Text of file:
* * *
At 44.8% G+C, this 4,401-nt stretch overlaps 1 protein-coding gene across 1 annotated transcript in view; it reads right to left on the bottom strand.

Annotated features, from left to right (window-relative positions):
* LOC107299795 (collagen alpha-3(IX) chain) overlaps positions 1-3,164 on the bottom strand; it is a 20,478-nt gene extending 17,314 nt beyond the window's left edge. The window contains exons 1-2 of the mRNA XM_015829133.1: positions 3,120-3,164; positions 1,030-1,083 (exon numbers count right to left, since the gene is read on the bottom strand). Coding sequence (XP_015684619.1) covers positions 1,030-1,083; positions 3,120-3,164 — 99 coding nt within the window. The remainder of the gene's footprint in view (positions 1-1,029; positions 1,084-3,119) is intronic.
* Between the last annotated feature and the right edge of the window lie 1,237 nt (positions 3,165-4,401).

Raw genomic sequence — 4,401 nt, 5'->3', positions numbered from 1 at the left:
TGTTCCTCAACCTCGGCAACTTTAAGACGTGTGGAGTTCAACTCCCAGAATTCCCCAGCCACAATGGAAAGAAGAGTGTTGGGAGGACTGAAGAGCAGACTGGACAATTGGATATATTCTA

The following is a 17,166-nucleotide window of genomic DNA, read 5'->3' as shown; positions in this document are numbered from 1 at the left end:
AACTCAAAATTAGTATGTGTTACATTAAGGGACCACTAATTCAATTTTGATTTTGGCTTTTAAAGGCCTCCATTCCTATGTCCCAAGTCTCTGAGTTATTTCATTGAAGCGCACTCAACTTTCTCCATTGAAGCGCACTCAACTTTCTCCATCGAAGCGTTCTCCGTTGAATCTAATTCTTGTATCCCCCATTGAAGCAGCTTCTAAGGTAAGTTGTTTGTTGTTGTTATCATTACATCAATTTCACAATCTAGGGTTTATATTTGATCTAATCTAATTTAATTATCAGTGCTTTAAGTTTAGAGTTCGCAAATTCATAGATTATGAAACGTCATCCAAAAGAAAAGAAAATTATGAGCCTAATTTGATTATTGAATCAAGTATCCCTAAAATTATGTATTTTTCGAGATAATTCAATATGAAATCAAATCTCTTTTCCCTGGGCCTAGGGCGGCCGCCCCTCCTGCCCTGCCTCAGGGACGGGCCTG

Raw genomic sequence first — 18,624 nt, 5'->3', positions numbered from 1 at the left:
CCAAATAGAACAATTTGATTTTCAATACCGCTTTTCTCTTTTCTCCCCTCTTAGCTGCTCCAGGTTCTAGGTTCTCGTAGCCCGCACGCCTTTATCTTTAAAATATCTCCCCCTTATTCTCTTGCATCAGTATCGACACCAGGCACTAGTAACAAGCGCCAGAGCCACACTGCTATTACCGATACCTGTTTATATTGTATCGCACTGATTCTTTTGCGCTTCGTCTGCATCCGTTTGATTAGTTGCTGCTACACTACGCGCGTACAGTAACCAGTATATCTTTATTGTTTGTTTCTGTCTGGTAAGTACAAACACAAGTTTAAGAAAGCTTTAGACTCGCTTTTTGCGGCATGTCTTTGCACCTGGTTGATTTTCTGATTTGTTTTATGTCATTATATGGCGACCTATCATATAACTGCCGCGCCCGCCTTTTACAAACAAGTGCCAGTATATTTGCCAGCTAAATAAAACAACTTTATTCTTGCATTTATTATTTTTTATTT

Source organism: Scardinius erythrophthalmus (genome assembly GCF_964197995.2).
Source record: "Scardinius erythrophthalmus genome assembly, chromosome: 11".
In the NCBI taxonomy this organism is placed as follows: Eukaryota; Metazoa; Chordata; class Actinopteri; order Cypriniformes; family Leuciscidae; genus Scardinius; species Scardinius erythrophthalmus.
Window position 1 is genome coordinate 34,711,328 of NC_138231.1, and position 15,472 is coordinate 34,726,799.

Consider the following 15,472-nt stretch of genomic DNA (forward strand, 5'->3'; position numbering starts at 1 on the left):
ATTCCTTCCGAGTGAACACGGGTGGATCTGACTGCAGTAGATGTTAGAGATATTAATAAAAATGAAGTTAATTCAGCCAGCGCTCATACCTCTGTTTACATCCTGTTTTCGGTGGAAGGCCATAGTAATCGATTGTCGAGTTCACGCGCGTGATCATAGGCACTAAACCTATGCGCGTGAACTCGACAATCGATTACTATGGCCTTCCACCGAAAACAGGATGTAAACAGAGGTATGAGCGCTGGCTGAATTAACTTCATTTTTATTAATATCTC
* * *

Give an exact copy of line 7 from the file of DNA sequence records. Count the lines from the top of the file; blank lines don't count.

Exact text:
The following is a 17,166-nucleotide window of genomic DNA, read 5'->3' as shown; positions in this document are numbered from 1 at the left end: